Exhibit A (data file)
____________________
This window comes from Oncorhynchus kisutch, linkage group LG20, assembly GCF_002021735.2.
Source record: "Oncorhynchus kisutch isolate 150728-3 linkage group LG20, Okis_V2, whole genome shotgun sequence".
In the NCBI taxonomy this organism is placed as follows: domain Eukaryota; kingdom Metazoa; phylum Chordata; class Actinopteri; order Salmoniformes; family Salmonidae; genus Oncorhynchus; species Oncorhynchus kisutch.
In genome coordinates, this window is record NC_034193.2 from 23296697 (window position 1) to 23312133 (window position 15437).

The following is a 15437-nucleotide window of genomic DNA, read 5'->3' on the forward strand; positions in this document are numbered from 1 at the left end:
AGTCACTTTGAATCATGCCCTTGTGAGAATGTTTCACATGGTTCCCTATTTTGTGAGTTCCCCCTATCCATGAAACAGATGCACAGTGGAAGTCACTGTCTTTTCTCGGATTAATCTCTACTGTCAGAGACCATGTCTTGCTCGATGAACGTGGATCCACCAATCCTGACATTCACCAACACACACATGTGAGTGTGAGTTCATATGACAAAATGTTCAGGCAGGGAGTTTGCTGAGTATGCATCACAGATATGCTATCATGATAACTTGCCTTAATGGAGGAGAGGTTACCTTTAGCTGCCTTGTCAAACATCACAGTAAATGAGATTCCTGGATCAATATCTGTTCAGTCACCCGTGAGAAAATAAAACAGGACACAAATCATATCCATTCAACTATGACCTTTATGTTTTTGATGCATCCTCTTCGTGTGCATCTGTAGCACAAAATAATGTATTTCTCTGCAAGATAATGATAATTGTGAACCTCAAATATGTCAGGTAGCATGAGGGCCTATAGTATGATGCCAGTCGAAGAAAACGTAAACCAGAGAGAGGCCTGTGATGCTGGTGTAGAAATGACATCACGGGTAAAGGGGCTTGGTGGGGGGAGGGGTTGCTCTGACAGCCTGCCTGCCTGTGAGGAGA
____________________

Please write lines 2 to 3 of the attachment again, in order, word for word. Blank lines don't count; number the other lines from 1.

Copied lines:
Source record: "Oncorhynchus kisutch isolate 150728-3 linkage group LG20, Okis_V2, whole genome shotgun sequence".
In the NCBI taxonomy this organism is placed as follows: domain Eukaryota; kingdom Metazoa; phylum Chordata; class Actinopteri; order Salmoniformes; family Salmonidae; genus Oncorhynchus; species Oncorhynchus kisutch.